If you follow your passion the money will follow.
In some cases this is true, but in others it isn’t. What makes the difference?
People who are passionate about what they do and make a profit; put effort into making their passionate pursuit profitable. It doesn’t mean they put less effort into their passion, merely that they also put effort into the profit side.
There. I’ve just spoiled the punch line. If you can take that lesson and live with it, build it into your life and make it work for you, then you will have passion, profit and prosperity in your life and you never need to read this blog again.
If not, read on..
Is when you would rather do your pursuit than do pretty much anything else – eat sleep, sex, even read.
When you are pursuing your passion time flies or rather it flows as Mihaly Csikszentmihaly tells us. (In flow the emotions are not just contained and channeled, but positive, energized, and aligned with the task at hand.) http://en.wikipedia.org/wiki/Flow_%28psychology%29 It’s the thing you are doing when you lift your head at the end of the day and say “It’s that time already? Why aren’t I hungry? Oh yeah I am, I am really hungry”
Is more money in than out. If your pursuit pays you more than it costs you – taking your time into consideration, too – then it is a profitable one.
Most people would rather just follow their passion all the time. It takes discipline to allocate the time and energy to the selling of your work. If you don’t do it, it will not happen. Every financially successful artist (using Seth Godin’s definition of art) has invested the time to selling his or her work.
In our society, the pursuit of profit is usually associated with greed. But really it is about eating and having a life. If you don’t have profit, you can’t do your best work. If you are worried about paying the rent, if you can’t heat your area or you are sick from not taking care of yourself you cannot pursue your art. If you aren’t able to practice, if you don’t interact with others in your field, if you never go to workshops, conferences, classes, you will not grow as quickly or even at all.
It’s not greedy to want to be paid for your work. It’s a necessity.
This isn’t about compromising your art to make it commercial; it’s about getting people to experience it and to appreciate it enough to pay you for it. It’s about having the courage to ask for what it is worth. It’s about setting up an easy way for that transaction to take place.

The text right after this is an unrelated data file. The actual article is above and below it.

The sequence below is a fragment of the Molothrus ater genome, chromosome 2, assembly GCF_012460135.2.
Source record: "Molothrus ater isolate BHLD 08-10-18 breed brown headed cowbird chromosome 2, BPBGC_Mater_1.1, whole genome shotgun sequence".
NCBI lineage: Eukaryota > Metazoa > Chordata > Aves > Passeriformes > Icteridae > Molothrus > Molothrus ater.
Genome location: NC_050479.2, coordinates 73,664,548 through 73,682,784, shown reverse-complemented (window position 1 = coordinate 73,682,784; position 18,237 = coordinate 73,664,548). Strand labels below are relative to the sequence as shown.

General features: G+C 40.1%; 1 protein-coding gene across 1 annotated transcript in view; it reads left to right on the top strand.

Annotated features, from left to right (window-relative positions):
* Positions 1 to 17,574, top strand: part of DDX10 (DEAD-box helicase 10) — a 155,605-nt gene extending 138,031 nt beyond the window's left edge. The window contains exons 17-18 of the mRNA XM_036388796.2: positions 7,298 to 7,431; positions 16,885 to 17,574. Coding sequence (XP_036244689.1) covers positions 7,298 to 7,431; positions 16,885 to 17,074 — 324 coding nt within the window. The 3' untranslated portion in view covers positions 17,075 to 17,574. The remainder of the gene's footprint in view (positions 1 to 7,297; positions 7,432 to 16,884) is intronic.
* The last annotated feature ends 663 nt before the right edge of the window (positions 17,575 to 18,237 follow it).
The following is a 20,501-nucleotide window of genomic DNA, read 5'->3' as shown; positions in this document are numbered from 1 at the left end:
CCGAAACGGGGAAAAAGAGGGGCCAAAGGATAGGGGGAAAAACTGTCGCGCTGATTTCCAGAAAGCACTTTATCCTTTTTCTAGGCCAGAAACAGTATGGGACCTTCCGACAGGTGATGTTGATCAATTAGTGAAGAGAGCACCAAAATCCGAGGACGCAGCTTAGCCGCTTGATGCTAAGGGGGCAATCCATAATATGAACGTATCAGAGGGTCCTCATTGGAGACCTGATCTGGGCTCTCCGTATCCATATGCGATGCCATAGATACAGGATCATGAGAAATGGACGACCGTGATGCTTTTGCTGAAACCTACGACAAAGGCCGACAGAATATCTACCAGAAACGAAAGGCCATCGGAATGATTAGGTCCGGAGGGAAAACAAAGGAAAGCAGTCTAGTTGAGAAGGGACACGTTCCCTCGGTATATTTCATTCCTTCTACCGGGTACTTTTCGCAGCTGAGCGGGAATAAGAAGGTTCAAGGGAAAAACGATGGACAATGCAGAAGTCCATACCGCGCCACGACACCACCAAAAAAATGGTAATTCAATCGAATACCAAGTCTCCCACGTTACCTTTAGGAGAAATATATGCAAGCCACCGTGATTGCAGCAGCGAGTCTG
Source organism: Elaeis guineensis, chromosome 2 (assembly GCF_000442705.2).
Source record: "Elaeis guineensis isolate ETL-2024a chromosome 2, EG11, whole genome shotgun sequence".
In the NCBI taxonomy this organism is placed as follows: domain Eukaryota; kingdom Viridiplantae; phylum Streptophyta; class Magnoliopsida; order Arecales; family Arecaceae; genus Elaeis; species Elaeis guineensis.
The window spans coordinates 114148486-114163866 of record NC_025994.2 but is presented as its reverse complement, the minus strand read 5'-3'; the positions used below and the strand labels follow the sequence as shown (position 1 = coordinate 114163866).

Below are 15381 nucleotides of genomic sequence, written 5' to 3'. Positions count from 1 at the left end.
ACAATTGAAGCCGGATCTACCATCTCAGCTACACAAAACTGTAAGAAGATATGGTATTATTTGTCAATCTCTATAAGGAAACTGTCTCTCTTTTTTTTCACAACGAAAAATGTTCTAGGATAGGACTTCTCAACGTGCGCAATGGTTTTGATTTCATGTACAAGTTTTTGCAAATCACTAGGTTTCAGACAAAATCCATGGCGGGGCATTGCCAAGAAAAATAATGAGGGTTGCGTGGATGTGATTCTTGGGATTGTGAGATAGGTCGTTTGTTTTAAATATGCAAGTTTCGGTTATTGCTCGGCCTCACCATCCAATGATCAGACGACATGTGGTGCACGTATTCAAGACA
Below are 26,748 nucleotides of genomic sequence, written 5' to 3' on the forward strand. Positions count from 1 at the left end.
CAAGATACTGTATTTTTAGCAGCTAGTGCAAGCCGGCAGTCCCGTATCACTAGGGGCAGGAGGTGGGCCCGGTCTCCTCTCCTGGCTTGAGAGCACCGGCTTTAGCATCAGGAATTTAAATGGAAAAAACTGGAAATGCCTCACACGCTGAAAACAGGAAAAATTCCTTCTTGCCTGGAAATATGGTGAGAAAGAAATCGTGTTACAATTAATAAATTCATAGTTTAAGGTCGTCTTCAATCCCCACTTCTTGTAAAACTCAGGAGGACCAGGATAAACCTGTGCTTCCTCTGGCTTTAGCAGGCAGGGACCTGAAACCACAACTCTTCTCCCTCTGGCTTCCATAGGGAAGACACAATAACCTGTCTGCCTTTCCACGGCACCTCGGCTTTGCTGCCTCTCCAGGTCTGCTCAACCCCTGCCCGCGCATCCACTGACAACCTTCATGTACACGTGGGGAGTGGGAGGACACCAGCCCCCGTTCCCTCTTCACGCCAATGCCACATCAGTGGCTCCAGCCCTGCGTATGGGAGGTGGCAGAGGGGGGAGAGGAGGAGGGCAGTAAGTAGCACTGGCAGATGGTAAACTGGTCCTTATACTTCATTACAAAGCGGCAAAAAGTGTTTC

There are 2 ways to be rich: have lots of money or don’t need much money.
A prosperous life is one where you have what you need and more. One of the most prosperous times in my life I was quite poor by most people’s standards. I had a small hobby farm so I ate better than most people and I had the wherewithal to attend University part time. I had everything I needed and more.
When you are pursuing your passion, other needs and wants fall away. Who needs to pay for entertainment when you are doing what you love all the time?
I’ll let James Michener give us a lesson here:
The master in the art of living makes little distinction between his work and his play, his labor and his leisure, his mind and his body, his information and his recreation, his love and his religion. He hardly knows which is which. He simply pursues his vision of excellence at whatever he does, leaving others to decide whether he is working or playing. To him he’s always doing both.
This from the guy who wrote over 40 titles many of them sweeping sagas that were meticulously researched. He talked about spending 12 to 14 hours at his typewriter ( an early writing machine) for weeks on end.
Did he love what he was doing? Sure seems that way from his output.
Was he profitable? He gave away more than $100 million and left an estate of $10 million.
Did he live a prosperous life? He traveled, wrote, taught, researched even after he had enough money to stop. IT sounds like a wonderful life to me.
Look around you. Who is following their passion and has a good life? What are they doing?
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